Each month, TCIA runs a summary of "Accident Briefs," which are taken from published reports or are reported directly to TCIA staff. TCIA encourages our members (and all tree care companies) to review the incidents and consider using them as a basis for, or incorporation into, a tailgate safety meeting.
Nearly every state has experienced fires that rage out of control in the landscape. While the largest and most devastating burn in the West, fires also spread in the East and South, where suburb meets country, or housing development meets conservation land.
The Atlantic hurricane season is a time when most tropical cyclones are expected to develop across the northern Atlantic Ocean. It is currently defined as the time frame from June 1 through November 30.
What plans should prudent consumers take with the trees in their landscape?
The Tree Care Industry Association (TCIA) compiled information on 408 occupational tree care accidents that occurred in the United States over a five year period (2009 – 2013).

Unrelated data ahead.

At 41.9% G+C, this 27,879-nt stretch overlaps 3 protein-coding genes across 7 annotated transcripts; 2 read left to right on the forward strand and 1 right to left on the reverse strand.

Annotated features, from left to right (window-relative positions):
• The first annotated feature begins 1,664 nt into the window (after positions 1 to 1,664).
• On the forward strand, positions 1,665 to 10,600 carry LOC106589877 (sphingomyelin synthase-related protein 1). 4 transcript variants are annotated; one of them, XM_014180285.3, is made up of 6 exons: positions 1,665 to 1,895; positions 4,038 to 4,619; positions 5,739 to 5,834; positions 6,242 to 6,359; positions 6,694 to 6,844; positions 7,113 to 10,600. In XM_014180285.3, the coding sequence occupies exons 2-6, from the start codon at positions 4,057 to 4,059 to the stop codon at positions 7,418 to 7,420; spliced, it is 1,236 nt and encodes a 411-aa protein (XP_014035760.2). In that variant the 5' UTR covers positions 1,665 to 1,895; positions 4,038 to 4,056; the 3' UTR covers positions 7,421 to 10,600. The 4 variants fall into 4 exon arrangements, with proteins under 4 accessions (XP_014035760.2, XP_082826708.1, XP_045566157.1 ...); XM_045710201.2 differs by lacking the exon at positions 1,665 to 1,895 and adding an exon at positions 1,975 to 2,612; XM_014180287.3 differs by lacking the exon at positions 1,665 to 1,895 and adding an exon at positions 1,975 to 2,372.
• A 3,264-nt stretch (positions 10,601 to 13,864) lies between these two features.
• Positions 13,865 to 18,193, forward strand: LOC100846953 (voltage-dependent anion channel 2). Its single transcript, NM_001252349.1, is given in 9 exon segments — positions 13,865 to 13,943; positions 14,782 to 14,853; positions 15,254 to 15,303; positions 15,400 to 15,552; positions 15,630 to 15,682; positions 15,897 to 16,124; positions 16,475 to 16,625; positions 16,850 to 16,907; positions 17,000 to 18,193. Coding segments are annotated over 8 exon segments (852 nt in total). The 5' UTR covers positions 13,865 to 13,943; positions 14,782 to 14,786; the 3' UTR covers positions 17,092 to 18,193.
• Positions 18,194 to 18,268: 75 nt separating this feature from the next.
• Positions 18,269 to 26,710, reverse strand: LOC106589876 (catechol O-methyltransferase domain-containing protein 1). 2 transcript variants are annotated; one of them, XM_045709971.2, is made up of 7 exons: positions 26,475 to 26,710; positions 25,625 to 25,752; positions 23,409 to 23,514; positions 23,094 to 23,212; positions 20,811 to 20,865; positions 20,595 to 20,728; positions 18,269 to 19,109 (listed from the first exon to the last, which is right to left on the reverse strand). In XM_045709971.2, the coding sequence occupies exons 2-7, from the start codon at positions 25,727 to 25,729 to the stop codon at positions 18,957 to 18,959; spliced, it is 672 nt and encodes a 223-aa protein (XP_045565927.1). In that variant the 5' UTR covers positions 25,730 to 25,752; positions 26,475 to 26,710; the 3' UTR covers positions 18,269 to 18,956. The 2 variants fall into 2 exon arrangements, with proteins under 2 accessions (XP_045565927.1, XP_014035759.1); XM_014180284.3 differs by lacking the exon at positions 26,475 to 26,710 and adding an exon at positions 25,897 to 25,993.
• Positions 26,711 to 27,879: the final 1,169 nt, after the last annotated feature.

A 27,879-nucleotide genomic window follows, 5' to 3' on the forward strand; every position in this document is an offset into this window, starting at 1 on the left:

“As far as we could determine, the victims – regardless of their professional background, title or employment status – were engaged in tree trimming or removal operations for pay at the time of their demise,” says Peter Gerstenberger, Senior Advisor to the President of TCIA for Safety, Standards and Compliance.
In May of 2011, a Lexington, Kentucky, woman was struck by a falling tree limb and died. According to a local news report, the woman was holding a ladder for her husband, who was standing on it to trim a tree branch caught in a power line. The large limb fell, spinning her around and knocking her face-first into the concrete. The county coroner ruled the death accidental, listing the cause of death as blunt force trauma to the head.